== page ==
Weak-minded: Randall review

When a side-scrolling “Metroidvania” game is at its best, it’s addictive, challenging, and full of unique experiences. As a fan of the genre, I look back fondly at classics like Super Metroid, and some of the fantastic modern titles like Ori and the Blind Forest. When this genre is at its worst, though, it’s clunky, buggy, and derivative — in other words, it’s Randall.

There isn’t a whole lot that I can tell you about Randall’s story, despite having played through it. Randall wakes up in a mysterious facility with amnesia and tries to escape. Along the way, he remembers that he has various abilities, including the power to control the minds of others. Randall also meets various characters, mostly prison guards and other baddies who want to kill him. Randall also has a sassy alter ego, with whom Randall shares regular banter. Unfortunately, almost none of this is communicated well. For example, it took me a good chunk of time to even realize that Randall had an alter ego, even though it’s a core plot point of the game. This is the first of the game’s many issues: An incredibly weak narrative, and unintelligible writing.

Randall was made by Mexican game developer, We The Force, and the localization from Spanish to English is poorly executed. Nearly every line of dialogue contains typos, and grammatical and syntactical errors. In many cases these issues make the dialogue difficult to understand, and so what little enjoyment the story has to offer is buried under a mountain of incomprehensible dialogue. On the bright side, I sometimes found this element to be amusing, even if it wasn’t intentional.

While the story and writing are an annoyance, Randall’s gameplay is downright frustrating. The game is a side-scrolling “Metroidvania” game with segments of 2D platforming, beat-em-up combat, and boss fights, none of which are particularly enjoyable. The combat sequences are the most annoying, which lock you into a small space and force you to take on enemies one at a time. If multiple enemies appear, you need to press the “separate” button to push the characters away from one another and focus on one enemy — doing otherwise gets you caught in a chain of stun-locking attacks, which will kill you. As you can imagine, this process is quite boring, and when repeated over and over again, becomes absolutely infuriating. Worse yet, the ability to separate enemies from one another and the consistency of Randall’s melee attacks registering is shoddy and doesn’t appear to work as intended. Sometimes Randall will push the enemies apart sufficiently and other times he just won’t for no discernable reason. Melee attacks work similarly, with roughly a third of attacks not registering at all, by my estimates.

The inconsistency and repetitiveness extends to boss fights as well, which are honestly just designed incompetently. For example, one boss fight centers around a mean-looking prison inmate, who slowly walks back and forth through a small area and tries to smack you around. Your goal is to punch him…a lot, before he eventually dies, but due to the inconsistent registering of your attacks, you’ll get hit and die a bunch at no fault of your own. In my case, the encounter glitched out completely after a few attempts and exactly zero of my attacks would register until I closed out the game and rebooted. This happened multiple times during my playthrough, and not just during this single encounter.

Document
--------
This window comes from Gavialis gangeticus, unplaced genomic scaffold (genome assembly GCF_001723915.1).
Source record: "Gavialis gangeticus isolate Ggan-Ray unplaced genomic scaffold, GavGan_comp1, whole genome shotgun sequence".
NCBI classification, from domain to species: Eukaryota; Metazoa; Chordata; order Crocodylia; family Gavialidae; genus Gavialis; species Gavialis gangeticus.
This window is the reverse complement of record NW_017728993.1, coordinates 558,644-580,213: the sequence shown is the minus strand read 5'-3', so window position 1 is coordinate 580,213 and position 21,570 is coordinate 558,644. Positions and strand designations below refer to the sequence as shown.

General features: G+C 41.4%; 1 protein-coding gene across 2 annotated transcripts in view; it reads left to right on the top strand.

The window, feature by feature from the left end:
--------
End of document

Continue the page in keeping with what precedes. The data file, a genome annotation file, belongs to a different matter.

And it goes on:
The platforming is slightly more competent than the combat or boss fights, but never manages to be interesting or unique in any way. The biggest issue is that Randall’s platforming is sloppy, and controlling Randall feels stiff and clunky. As one example, wall-jumping in Randall is bizarrely designed. Whereas in most games you can expect to hop on a wall, then press the analog stick or d-pad in the opposite direction and execute a second jump, Randall makes you fall off the wall if you try to do anything other than press jump a second time. It’s an odd choice that punishes the player for existing platforming habits, and makes the experience a little more frustrating — issues like this one permeate every part of Randall’s platforming experience.

Randall’s presentation is nothing special, but is at the very least a glimmer of “fine” in a vast ocean of “ugh.” The sound design is a mixed bag with voice-acting and sound effects being consistently sub-par, but the soundtrack being decent most of the time (I’m not a huge dubstep guy, but the dubstep tracks during boss fights seemed like acceptable pieces of the genre). The visuals aren’t terrible, but don’t stand out in any way. You’ll see a lot of repetitive environments and get lost in samey hallways, but compared to Randall’s other issues, this is minor by comparison. However, Randall also suffers from technical issues, like an inconsistent framerate and long load times, which don’t help the situation.

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You know that jerk online that relentlessly trash talks you after every kill? That guy was probably Travis "Tie Guy" Northup. Competitive, snarky, and constantly wearing a tie, Travis has been writing his opinions about electronic media since he was a teenager, and is pretty much the only person to hold his opinions in high regard.




Review Guidelines

There are very few things that Randall gets right: The platforming is sloppy, the combat is dull, the story and writing is unintelligible, and the boss fights are unbearable. When they work, mind control abilities are entertaining, but poor game design and game-breaking glitches make Randall a thoroughly unpleasant gaming experience.

Travis Northup

Unless otherwise stated, the product in this article was provided for review purposes.

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